Reported data loss due to security breaches is not slowing down in the least bit, as the graph below (courtesy of DataLossDB.org) vividly points out. What’s more, these statistics only include publicly reported breaches. One can only imagine how many security breaches are unreported by organizations wanting to avoid public scrutiny.
And did you notice what happened during 2009 — interesting isn’t it? I’m told there were several reasons for the drop in reported data-loss events. The one being championed by most was the introduction of security metrics. It seems security metrics as a tool started gaining real credibility around that time. The SANS Institute paper, Gathering Security Metrics and Reaping the Rewards, released during 2009 mentions:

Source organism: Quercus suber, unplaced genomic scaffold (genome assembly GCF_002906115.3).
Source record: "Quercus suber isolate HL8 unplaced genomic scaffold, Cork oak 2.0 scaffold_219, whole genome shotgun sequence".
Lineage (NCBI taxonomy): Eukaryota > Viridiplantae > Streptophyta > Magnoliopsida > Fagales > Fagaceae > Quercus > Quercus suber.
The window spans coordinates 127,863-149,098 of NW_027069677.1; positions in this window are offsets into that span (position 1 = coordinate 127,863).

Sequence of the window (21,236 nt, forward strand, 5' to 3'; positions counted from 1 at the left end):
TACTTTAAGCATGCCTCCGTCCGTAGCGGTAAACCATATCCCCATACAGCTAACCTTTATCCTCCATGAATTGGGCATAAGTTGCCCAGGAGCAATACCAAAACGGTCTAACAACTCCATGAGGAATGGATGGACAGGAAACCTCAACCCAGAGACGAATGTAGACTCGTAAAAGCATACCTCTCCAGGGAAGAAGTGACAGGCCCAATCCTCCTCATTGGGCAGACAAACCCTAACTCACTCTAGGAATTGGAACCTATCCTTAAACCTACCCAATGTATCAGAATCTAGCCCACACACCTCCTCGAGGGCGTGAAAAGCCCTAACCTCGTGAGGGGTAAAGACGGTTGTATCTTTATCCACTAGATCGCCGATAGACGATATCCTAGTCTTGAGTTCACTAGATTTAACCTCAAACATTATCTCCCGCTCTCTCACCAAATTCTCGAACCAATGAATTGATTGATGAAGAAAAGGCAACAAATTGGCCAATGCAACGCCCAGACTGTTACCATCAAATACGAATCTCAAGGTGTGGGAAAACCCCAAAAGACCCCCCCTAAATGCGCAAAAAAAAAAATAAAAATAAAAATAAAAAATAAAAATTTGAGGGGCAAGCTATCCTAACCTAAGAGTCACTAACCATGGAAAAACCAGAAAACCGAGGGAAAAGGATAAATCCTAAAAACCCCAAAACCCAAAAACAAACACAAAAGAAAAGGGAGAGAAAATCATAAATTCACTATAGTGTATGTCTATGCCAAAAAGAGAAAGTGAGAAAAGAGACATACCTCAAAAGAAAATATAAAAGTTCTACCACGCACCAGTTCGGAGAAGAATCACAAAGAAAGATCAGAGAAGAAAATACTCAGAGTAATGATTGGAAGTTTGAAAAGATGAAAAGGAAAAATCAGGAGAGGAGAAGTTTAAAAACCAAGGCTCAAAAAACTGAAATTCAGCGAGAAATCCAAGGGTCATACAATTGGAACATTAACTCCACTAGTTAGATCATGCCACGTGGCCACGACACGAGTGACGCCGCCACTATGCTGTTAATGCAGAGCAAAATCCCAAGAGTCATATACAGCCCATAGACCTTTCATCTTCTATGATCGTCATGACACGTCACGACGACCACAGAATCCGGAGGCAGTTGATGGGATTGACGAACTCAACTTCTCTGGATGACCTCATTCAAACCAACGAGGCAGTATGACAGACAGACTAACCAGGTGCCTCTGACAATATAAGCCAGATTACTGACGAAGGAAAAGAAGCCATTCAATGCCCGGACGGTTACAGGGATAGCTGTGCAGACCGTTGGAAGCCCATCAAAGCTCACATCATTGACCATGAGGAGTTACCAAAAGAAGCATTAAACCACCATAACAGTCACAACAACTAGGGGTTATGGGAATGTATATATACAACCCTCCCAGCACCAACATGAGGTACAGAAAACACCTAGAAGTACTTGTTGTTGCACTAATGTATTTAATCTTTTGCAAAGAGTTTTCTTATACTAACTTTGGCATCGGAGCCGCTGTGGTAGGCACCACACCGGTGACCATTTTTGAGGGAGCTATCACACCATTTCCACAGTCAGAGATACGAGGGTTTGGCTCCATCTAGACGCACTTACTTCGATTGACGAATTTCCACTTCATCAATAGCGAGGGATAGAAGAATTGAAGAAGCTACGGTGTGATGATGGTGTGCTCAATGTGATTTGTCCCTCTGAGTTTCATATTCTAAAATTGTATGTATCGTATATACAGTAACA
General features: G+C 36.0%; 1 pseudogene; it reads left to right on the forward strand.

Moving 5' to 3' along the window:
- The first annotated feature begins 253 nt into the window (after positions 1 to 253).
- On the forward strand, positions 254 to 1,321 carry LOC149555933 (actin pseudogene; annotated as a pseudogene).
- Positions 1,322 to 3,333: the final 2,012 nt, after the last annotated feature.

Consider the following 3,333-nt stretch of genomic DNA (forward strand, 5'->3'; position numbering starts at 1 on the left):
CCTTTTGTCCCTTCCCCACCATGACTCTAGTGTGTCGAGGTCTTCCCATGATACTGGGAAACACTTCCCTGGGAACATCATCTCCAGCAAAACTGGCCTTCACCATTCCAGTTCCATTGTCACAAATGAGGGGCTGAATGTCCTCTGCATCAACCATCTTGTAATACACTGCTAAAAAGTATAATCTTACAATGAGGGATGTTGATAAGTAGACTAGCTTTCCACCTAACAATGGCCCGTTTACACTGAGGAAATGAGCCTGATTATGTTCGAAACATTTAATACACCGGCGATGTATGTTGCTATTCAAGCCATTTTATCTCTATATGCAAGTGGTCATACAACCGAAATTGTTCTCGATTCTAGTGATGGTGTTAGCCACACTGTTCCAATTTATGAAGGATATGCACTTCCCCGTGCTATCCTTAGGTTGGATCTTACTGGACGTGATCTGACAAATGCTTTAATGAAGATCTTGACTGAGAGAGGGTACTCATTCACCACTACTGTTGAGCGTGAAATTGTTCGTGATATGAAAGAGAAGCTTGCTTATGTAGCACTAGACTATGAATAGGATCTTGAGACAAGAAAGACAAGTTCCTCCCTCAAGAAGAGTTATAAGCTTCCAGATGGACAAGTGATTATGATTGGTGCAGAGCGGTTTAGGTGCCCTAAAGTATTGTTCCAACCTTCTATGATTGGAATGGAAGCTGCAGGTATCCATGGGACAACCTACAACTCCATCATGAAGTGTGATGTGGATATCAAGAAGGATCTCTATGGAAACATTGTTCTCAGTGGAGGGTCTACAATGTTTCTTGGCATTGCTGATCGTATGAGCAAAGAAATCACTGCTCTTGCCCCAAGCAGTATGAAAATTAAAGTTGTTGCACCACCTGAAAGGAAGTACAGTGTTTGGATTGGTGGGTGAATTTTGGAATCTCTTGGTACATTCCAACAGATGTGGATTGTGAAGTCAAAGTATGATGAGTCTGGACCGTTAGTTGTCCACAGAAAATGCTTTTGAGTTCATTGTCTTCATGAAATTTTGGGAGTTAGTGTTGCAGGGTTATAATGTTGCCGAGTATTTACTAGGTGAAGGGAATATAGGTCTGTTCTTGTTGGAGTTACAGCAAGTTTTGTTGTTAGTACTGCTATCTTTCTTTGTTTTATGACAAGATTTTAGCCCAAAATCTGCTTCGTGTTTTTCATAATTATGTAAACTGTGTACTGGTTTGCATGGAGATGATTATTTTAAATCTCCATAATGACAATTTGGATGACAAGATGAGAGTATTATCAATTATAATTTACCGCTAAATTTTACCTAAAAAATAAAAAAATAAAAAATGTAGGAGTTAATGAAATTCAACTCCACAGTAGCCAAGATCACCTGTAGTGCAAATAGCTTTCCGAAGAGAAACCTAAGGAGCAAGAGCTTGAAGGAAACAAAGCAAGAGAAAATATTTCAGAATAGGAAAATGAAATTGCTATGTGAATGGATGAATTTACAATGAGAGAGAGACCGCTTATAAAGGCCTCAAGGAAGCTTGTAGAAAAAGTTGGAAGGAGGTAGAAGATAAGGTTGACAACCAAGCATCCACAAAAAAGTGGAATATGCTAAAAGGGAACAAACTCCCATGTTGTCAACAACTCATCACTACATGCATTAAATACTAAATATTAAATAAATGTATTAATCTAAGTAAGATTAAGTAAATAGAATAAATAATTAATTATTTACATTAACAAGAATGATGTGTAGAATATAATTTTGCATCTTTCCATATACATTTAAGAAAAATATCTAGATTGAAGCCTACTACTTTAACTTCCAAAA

“Many substantial benefits can be derived from initiating a security metrics program, and there is little reason for delay. At the onset it requires only a meager investment comprised mostly of the time spent planning, gathering data, and producing each report. This makes a security metrics program an intriguing project, especially in economically challenging times when funding can be tricky to secure.”